Staff in the Office of Case Management & Victim Support Services is available to assist students in identifying appropriate community resources. Please contact our office to meet with one of our staff for assistance in identifying a resource.
Office of Case Management & Victim Support Services
Off-Campus Mental Health Providers
As do most college counseling centers, the Counseling Center at Tulane utilizes a short-term treatment model so that they can assist as many students as possible in addressing mental health issues that may come up as part of university life.
Many times, it may be appropriate for students to find a New Orleans community provider who can offer consistent care over an extended time.
Finding an Off-Campus Mental Health Provider
Finding a provider can be a daunting task! There are so many different aspects to consider and it can be hard to know where and how to start the process. It’s important to know you have options.
When searching for a mental health provider, it is important to consider:
- What type of treatment do you want? (e.g. Individual therapy, group therapy, medications, long term, short term, etc.)
- Do you want to use your insurance or do you want to pay out-of-pocket? What can you afford?
- What qualities do you look for in a therapist? (Warm, caring, straightforward, honest, gentle, etc.)
- Do you have any preferences in a therapist? (Gender, religious orientation, etc.)
- How often and how long do you want to be seen?
- What challenges may complicate your treatment experience? (Previous bad counseling experiences, unreliable transportation, etc.)
Contacting the Provider
Once you identify a provider you should contact them via email or phone to find out if they have any availability.
When you leave them a message it is important you include some basic information:
- Name, contact information (phone and email) and best time to contact you.
- Insurance information
- Your availability (days and time)
- How did you find out about the provider (Thriving Campus website, CMVSS referral, etc.)?
- What do you need treatment for (depression, anxiety, etc.)?
- What services are you looking for (individual therapy, couples therapy, etc.)?
Other Questions to Ask
- How soon can you see me? How often can you see me?
- How much do you charge per session? Do you accept my insurance? What is your cancellation or reschedule policy?
- How long have you been in practice? What is your success rate?
- What kind of interventions do you use? What kind of therapy do you do?
Making the first phone call: You might not be able to reach the provider directly by phone on the first try. Leave a message clearly identifying yourself, saying who referred you, and stating your interest in scheduling an appointment. Make sure to clearly state your name and provide information about when and how you can be reached. You will usually hear back within a day or so, and the first phone conversation will probably be brief.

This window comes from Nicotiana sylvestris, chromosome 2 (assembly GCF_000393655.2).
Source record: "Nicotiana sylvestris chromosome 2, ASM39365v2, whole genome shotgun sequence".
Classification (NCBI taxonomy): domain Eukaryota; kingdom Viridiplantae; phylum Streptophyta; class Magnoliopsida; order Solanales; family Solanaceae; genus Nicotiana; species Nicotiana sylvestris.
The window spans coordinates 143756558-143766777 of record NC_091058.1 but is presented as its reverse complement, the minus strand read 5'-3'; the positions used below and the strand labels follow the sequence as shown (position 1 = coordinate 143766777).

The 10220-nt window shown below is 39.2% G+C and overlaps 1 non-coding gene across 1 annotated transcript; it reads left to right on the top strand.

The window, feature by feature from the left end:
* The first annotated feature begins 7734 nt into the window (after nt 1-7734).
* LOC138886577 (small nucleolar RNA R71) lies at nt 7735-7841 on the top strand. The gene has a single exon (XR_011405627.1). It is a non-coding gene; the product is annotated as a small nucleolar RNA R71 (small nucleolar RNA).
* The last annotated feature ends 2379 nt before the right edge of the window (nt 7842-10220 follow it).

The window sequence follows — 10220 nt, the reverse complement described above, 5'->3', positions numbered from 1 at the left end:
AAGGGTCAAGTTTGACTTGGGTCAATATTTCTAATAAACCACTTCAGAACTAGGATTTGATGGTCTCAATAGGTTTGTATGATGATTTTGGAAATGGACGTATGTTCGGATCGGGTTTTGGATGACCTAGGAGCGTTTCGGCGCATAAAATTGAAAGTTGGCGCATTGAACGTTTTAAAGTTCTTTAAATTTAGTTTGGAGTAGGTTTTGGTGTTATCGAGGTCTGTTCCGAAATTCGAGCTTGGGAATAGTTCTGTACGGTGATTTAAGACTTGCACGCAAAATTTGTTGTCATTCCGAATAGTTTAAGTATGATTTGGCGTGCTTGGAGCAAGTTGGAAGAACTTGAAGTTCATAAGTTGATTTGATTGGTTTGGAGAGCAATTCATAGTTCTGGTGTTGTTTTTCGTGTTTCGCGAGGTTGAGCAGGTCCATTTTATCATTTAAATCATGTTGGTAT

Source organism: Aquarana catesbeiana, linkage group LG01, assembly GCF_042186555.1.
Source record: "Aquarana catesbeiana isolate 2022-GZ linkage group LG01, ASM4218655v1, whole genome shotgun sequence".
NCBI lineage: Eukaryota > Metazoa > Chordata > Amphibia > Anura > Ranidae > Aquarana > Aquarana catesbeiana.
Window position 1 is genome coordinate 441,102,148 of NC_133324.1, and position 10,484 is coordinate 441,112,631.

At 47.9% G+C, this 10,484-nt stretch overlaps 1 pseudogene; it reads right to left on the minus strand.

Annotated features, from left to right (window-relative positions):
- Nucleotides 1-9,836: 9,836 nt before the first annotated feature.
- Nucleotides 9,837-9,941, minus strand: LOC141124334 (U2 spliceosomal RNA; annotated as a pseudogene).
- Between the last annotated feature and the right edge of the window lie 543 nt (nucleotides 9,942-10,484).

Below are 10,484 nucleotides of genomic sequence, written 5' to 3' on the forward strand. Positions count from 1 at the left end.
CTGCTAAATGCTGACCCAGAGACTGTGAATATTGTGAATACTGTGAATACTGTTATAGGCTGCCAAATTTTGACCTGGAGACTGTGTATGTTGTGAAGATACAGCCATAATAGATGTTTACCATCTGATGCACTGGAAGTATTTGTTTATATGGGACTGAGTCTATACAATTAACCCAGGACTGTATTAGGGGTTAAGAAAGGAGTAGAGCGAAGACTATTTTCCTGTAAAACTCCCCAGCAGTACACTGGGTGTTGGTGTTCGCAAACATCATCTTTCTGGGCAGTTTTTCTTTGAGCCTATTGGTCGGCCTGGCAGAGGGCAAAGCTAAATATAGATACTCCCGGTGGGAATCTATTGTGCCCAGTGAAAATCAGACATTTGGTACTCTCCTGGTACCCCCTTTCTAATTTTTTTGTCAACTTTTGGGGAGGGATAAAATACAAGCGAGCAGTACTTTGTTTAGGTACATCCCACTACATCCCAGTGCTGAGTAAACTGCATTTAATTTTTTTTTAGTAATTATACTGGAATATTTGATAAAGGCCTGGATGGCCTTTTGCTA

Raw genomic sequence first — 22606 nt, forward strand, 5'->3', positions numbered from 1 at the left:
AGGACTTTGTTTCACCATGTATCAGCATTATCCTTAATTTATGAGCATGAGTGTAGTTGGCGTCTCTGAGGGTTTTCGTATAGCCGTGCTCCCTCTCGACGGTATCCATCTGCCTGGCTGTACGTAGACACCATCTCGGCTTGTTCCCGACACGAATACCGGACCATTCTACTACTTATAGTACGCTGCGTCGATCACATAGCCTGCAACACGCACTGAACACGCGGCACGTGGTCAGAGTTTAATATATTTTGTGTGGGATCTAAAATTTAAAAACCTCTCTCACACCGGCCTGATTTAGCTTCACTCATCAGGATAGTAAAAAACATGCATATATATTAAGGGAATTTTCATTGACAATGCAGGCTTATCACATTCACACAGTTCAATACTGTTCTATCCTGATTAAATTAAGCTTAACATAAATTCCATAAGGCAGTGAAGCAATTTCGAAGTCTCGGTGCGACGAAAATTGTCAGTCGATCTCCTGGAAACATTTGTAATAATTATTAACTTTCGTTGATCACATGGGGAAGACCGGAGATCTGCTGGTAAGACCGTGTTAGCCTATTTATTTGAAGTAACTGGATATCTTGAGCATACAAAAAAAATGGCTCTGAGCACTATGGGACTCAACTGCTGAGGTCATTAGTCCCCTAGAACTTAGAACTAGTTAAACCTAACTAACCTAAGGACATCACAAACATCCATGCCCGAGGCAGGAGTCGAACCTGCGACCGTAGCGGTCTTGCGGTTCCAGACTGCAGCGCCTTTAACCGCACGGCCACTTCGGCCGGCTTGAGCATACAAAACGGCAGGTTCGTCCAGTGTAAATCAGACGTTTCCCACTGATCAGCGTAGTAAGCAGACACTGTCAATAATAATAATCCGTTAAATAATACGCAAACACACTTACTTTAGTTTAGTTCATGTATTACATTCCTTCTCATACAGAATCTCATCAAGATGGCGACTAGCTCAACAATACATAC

Verify that the provider accepts your health insurance and has availability for new clients. You can also ask questions about areas of specialty, clinical approach, and fees, etc. The provider will probably ask you a few things about yourself and what you are looking for. Most private practices accept out-of-pocket payments for services. Ask about fees for service, sliding scale fees, prepaid package discounts, and student or family rates. It’s important to be mindful of your budget and know what you can afford.
The First Appointment: If you feel comfortable with the phone conversation, you can set up an initial appointment to meet the clinician. You will likely be given some forms to fill out and sign.
The first meeting with any new mental health care provider often includes a general assessment of why you are seeking help, the nature of your concerns, developmental and family history, and questions to get to know you better and establish a foundation for treatment.
Getting Comfortable with your new provider: Sometimes it feels difficult to make the transition from one therapist to another. You will have to establish a level of comfort and it may feel like you have to tell your story over again. This may be true, but it can also be an opportunity to revisit your concerns and how you talk about them. Maybe you notice familiar themes recurring or perhaps what you emphasize or bring forward has changed slightly. In addition, different clinicians ask questions and respond in different ways, and this is often helpful in opening up new ways of understanding and addressing your concerns.
You might feel comfortable with your new clinician right away or it could take a few meetings before you have a sense if this is the right fit for you. Try to expect that your sessions will feel different and give it some time to see how conversations develop. If you decide that your new clinician is not a good match, it’s fine to try another provider. You are welcome to contact CMVSS for assistance if you need additional help or other suggestions of area resources.